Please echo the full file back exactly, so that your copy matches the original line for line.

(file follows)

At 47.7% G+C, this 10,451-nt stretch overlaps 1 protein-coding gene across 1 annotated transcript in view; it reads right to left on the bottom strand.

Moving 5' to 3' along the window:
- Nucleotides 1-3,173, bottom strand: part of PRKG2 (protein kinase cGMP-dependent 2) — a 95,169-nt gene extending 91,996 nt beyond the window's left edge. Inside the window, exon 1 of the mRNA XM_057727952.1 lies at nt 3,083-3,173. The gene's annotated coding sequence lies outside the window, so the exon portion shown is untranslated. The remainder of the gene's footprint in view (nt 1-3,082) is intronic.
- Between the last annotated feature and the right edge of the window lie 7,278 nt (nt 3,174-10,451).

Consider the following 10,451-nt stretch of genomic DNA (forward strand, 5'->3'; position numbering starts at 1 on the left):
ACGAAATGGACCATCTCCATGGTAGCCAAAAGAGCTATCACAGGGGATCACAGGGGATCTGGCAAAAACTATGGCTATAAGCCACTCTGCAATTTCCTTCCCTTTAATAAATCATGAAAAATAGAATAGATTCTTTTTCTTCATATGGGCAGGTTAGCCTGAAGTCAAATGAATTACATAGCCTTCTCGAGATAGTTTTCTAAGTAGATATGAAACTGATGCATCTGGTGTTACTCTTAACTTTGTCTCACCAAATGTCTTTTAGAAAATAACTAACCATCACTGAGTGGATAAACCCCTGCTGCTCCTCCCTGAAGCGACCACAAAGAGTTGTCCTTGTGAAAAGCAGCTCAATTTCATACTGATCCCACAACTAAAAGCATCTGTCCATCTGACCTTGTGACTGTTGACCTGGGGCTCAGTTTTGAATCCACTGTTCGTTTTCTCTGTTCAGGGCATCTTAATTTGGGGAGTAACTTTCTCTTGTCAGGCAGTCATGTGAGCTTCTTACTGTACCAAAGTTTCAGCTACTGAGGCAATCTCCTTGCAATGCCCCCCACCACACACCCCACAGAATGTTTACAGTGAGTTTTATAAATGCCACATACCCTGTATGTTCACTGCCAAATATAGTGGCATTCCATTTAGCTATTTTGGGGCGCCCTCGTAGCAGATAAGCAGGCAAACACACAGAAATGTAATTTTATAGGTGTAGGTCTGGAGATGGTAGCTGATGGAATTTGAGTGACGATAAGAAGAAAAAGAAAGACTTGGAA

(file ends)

At 47.7% G+C, this 10,451-nt stretch overlaps 1 protein-coding gene across 1 annotated transcript in view; it reads right to left on the bottom strand.

Moving 5' to 3' along the window:
- Nucleotides 1-3,173, bottom strand: part of PRKG2 (protein kinase cGMP-dependent 2) — a 95,169-nt gene extending 91,996 nt beyond the window's left edge. Inside the window, exon 1 of the mRNA XM_057727952.1 lies at nt 3,083-3,173. The gene's annotated coding sequence lies outside the window, so the exon portion shown is untranslated. The remainder of the gene's footprint in view (nt 1-3,082) is intronic.
- Between the last annotated feature and the right edge of the window lie 7,278 nt (nt 3,174-10,451).

Consider the following 10,451-nt stretch of genomic DNA (forward strand, 5'->3'; position numbering starts at 1 on the left):
ACGAAATGGACCATCTCCATGGTAGCCAAAAGAGCTATCACAGGGGATCACAGGGGATCTGGCAAAAACTATGGCTATAAGCCACTCTGCAATTTCCTTCCCTTTAATAAATCATGAAAAATAGAATAGATTCTTTTTCTTCATATGGGCAGGTTAGCCTGAAGTCAAATGAATTACATAGCCTTCTCGAGATAGTTTTCTAAGTAGATATGAAACTGATGCATCTGGTGTTACTCTTAACTTTGTCTCACCAAATGTCTTTTAGAAAATAACTAACCATCACTGAGTGGATAAACCCCTGCTGCTCCTCCCTGAAGCGACCACAAAGAGTTGTCCTTGTGAAAAGCAGCTCAATTTCATACTGATCCCACAACTAAAAGCATCTGTCCATCTGACCTTGTGACTGTTGACCTGGGGCTCAGTTTTGAATCCACTGTTCGTTTTCTCTGTTCAGGGCATCTTAATTTGGGGAGTAACTTTCTCTTGTCAGGCAGTCATGTGAGCTTCTTACTGTACCAAAGTTTCAGCTACTGAGGCAATCTCCTTGCAATGCCCCCCACCACACACCCCACAGAATGTTTACAGTGAGTTTTATAAATGCCACATACCCTGTATGTTCACTGCCAAATATAGTGGCATTCCATTTAGCTATTTTGGGGCGCCCTCGTAGCAGATAAGCAGGCAAACACACAGAAATGTAATTTTATAGGTGTAGGTCTGGAGATGGTAGCTGATGGAATTTGAGTGACGATAAGAAGAAAAAGAAAGACTTGGAA